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Registered in England & Wales Company number 3275391
V.A.T Registration number GB 684 1384 17
Specialist Fasteners for Sheet Metal
+44 (0) 1302 836010
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Thermoplastics Curing Process Thermoplastic pellets soften and become more fluid as additional heat is applied. The curing process is completely reversible as no chemical bonding takes place. This characteristic allows thermoplastics to be recycled without affecting the materials physical properties. Features There are multiple thermoplastic resins that offer various benefits, but most materials commonly offer high strength, shrink resistance and easy bendability. Pros Highly recyclable Aesthetically superior finishes High impact resistance Remoulding/reshaping capabilities Chemical resistant Hard crystalline or rubbery surface options Eco-friendly manufacturing Cons Generally more expensive than thermoset Can melt if heated Example of commonly used thermoplastics ABS PVC Nylon Polycarbonate Thermoplastics can be further broken down into two categories, amorphous and semi-crystalline polymers. Amorphous polymers have a random molecular structure and do not have a sharp melting point, gradually melting as temperature rises.  ABS and PVC are common examples of amorphous thermoplastics. Semi-crystalline polymers have an ordered molecular structure and do not soften as the temperature rises, having a defined and narrow melting point. This melting point is generally above that of the upper range of amorphous thermoplastics. PET and PEEK are common semi- crystalline plastics. Amorphous polymers: Polymethyl methacrylate (PMMA), Acrylic, Polystyrene (PS),  Polycarbonate (PC), Polysulfone (PS), PVC, ABS Semi-crystalline polymers: Acetal (POM), Polyethelyne (PE),  Polypropylene (PP), Polybutylene terephtalate (PBT), Polyethylene terephthalate (PET),  Polyetheretherketone (PEEK) Nylon (PA) can be amorphous or semi-crystalline depending on the blending.
Thermoset Curing Process Thermoset plastics contain polymers that cross-link together during the curing process to form an irreversible chemical bond. The cross-linking process eliminates the risk of the product remelting when heat is applied, making thermoset plastics ideal for high- heat applications. Features Thermoset plastics significantly improve the materials mechanical properties, providing enhanced chemical resistance, heat resistance and structural integrity. Pros More resistant to high temperature than thermoplastics Highly flexible design Thick to thin wall capabilities Excellent aesthetic appearance High levels of dimensional stability cost effective Cons Cannot be recycled More difficult to surface finish Cannot be remoulded or reshaped Example of commonly used thermoset plastics Phenolic (Bakelite) Epoxies Urea and polyester resins Ultrasonic/Heat Inserts are not suitable for these plastics. Thermoset plastics require the use of Mould- In, Press-In or Expansion Inserts.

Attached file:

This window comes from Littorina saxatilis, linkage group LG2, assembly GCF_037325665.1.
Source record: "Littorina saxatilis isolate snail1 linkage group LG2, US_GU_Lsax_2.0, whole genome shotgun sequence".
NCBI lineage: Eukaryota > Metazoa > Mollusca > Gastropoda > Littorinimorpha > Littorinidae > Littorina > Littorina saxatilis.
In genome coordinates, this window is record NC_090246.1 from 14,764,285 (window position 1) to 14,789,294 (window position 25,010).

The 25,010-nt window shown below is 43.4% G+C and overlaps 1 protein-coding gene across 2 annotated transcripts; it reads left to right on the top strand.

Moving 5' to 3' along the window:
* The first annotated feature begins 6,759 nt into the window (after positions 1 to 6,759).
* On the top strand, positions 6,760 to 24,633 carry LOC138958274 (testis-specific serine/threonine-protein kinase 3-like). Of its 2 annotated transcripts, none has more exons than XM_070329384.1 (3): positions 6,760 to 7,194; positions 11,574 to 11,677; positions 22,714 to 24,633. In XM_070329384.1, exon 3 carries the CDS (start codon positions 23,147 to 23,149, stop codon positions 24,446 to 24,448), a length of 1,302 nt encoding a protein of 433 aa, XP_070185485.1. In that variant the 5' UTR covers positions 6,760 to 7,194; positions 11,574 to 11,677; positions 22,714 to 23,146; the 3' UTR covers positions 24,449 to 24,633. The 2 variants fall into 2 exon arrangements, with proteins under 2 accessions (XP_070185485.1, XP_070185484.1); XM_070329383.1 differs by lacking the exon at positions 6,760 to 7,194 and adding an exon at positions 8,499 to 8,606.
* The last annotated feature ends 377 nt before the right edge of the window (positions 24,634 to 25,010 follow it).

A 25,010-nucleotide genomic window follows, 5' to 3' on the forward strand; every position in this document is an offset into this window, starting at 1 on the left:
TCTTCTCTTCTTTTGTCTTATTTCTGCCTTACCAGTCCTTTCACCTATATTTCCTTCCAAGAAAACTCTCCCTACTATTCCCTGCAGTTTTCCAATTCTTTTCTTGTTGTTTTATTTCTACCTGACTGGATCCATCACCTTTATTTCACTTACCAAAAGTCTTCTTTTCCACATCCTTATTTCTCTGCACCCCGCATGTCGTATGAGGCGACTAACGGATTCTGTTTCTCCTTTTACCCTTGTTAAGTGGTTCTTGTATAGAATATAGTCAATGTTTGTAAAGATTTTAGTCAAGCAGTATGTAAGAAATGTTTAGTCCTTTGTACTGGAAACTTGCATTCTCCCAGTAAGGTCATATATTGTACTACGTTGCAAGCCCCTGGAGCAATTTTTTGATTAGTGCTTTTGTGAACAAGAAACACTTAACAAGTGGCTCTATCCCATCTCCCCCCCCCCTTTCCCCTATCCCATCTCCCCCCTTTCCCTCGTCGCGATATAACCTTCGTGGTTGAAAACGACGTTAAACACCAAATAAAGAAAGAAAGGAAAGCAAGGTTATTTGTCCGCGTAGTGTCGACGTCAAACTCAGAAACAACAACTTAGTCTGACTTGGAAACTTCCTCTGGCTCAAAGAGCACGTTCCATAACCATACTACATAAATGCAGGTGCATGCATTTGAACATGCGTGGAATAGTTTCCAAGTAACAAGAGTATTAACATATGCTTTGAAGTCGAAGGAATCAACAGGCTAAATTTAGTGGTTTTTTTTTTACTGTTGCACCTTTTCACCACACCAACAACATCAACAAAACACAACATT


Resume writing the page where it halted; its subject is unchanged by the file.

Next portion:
THERMOPLASTICS VS THERMOSET PLASTICS While thermoplastics and thermoset plastics may sound similar, they actually have very different properties and applications. Thermoplastics can be remelted back into a liquid, whereas thermoset plastics always remain in a permanent solid state once cured.
Thermoset (Phenolic) Plastics Electrical Junction Box
Thermoset (Phenolic) Plastic Electrical Junction Boxes
Semi-Crystalline Polymer Structure
Amorphous polymer structure
Semi-crystalline polymer structure